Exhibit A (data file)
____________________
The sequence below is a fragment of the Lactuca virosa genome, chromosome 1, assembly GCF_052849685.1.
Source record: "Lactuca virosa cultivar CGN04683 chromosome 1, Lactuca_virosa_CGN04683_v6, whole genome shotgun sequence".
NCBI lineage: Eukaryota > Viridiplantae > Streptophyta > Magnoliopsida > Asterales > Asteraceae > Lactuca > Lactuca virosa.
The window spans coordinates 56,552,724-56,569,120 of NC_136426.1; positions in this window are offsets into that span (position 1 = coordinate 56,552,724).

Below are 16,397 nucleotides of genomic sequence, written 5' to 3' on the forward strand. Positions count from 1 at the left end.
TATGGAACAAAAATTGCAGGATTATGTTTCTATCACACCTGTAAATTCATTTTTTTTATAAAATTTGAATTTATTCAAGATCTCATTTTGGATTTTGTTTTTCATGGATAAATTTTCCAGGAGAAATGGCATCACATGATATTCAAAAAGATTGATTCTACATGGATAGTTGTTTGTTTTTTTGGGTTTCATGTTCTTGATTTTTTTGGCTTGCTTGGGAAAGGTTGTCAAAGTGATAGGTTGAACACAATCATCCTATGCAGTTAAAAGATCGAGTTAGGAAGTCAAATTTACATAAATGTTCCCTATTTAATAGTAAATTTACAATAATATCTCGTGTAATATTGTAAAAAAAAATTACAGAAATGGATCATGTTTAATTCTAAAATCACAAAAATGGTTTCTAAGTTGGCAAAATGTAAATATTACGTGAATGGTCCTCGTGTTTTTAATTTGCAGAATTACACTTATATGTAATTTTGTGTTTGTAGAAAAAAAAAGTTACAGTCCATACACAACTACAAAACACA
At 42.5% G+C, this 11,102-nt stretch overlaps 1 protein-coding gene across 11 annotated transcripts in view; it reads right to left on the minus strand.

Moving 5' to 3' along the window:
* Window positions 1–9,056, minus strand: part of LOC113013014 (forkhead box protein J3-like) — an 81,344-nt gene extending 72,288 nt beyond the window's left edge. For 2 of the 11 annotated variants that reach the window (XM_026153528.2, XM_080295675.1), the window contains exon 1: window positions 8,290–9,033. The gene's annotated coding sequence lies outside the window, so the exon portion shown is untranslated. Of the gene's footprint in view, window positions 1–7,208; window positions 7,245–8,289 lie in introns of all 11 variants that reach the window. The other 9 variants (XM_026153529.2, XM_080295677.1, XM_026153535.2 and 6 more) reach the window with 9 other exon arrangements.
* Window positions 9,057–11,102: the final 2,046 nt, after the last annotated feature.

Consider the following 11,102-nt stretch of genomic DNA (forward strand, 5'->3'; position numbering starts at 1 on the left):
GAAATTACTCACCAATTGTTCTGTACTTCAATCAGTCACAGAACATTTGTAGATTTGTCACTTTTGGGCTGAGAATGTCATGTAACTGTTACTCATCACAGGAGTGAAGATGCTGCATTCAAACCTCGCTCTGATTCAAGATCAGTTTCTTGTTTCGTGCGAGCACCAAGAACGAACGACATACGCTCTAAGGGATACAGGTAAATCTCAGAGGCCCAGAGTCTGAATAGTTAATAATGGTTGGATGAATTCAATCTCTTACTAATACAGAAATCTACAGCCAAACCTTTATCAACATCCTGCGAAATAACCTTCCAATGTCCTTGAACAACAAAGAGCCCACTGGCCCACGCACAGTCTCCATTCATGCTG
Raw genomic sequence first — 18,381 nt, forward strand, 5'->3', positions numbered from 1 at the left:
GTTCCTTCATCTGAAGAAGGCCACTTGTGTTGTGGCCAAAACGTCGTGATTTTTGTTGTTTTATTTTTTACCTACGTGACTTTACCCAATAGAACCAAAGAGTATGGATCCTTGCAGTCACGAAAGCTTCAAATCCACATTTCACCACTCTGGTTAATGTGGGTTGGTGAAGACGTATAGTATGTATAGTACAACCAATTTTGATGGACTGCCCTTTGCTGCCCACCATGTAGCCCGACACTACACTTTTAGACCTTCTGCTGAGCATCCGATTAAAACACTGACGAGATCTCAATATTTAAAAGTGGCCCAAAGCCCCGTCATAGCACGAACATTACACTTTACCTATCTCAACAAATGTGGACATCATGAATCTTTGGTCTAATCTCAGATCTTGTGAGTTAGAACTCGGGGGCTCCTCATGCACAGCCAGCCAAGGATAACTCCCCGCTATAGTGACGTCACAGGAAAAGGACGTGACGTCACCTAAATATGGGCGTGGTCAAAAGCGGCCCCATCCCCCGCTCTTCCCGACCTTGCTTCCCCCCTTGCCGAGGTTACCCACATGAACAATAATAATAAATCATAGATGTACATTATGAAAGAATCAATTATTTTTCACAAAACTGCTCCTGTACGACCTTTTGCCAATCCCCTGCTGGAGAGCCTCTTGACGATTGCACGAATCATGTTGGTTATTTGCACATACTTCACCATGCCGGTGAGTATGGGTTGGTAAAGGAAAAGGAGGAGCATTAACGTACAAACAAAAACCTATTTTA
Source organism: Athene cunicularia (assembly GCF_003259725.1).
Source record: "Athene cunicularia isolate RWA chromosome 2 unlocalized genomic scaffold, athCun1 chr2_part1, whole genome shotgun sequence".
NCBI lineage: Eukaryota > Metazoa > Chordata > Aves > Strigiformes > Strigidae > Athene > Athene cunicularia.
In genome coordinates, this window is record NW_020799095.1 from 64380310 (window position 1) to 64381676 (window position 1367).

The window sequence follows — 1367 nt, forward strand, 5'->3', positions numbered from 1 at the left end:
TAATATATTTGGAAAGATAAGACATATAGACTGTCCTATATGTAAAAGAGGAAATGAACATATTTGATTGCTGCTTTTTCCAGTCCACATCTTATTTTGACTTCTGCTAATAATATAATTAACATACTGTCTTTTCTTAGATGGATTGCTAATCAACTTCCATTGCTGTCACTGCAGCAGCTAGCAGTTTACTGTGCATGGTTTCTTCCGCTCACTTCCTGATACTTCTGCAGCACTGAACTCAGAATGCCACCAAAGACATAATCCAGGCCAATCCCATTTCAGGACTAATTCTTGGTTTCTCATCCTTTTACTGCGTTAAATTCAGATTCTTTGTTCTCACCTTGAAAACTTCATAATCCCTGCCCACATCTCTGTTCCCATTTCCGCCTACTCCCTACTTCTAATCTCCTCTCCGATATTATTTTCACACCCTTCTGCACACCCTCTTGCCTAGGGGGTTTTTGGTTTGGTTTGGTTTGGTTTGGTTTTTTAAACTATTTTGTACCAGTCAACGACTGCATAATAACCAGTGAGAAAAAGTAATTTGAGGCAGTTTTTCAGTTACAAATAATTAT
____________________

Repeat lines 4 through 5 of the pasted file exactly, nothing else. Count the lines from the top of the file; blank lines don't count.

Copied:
The window spans coordinates 56,552,724-56,569,120 of NC_136426.1; positions in this window are offsets into that span (position 1 = coordinate 56,552,724).

Below are 16,397 nucleotides of genomic sequence, written 5' to 3' on the forward strand. Positions count from 1 at the left end.